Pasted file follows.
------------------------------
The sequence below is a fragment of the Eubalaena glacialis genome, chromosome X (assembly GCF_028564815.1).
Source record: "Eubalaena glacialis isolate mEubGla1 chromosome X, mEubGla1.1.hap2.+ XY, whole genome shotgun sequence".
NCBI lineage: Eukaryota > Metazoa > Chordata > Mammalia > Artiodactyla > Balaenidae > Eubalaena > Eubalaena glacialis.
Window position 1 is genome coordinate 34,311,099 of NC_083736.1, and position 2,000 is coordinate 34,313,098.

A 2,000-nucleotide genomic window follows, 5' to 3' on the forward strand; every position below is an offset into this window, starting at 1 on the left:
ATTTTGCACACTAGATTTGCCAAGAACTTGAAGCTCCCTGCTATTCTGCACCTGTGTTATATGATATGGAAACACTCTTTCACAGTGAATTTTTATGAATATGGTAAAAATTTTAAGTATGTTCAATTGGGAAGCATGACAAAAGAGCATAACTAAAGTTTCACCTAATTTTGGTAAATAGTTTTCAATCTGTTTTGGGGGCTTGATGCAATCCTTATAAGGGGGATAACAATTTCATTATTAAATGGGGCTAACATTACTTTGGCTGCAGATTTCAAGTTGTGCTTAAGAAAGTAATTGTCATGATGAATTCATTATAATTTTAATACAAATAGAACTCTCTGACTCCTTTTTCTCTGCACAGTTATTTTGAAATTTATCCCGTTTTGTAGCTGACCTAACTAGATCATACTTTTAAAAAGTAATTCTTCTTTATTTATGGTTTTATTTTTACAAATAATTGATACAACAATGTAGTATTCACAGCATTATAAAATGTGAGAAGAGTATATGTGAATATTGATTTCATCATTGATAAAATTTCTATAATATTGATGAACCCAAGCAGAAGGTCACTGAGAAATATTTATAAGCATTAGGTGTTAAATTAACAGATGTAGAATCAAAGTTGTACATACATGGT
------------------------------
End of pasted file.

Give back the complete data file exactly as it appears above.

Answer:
The sequence below is a fragment of the Eubalaena glacialis genome, chromosome X (assembly GCF_028564815.1).
Source record: "Eubalaena glacialis isolate mEubGla1 chromosome X, mEubGla1.1.hap2.+ XY, whole genome shotgun sequence".
NCBI lineage: Eukaryota > Metazoa > Chordata > Mammalia > Artiodactyla > Balaenidae > Eubalaena > Eubalaena glacialis.
Window position 1 is genome coordinate 34,311,099 of NC_083736.1, and position 2,000 is coordinate 34,313,098.

A 2,000-nucleotide genomic window follows, 5' to 3' on the forward strand; every position below is an offset into this window, starting at 1 on the left:
ATTTTGCACACTAGATTTGCCAAGAACTTGAAGCTCCCTGCTATTCTGCACCTGTGTTATATGATATGGAAACACTCTTTCACAGTGAATTTTTATGAATATGGTAAAAATTTTAAGTATGTTCAATTGGGAAGCATGACAAAAGAGCATAACTAAAGTTTCACCTAATTTTGGTAAATAGTTTTCAATCTGTTTTGGGGGCTTGATGCAATCCTTATAAGGGGGATAACAATTTCATTATTAAATGGGGCTAACATTACTTTGGCTGCAGATTTCAAGTTGTGCTTAAGAAAGTAATTGTCATGATGAATTCATTATAATTTTAATACAAATAGAACTCTCTGACTCCTTTTTCTCTGCACAGTTATTTTGAAATTTATCCCGTTTTGTAGCTGACCTAACTAGATCATACTTTTAAAAAGTAATTCTTCTTTATTTATGGTTTTATTTTTACAAATAATTGATACAACAATGTAGTATTCACAGCATTATAAAATGTGAGAAGAGTATATGTGAATATTGATTTCATCATTGATAAAATTTCTATAATATTGATGAACCCAAGCAGAAGGTCACTGAGAAATATTTATAAGCATTAGGTGTTAAATTAACAGATGTAGAATCAAAGTTGTACATACATGGT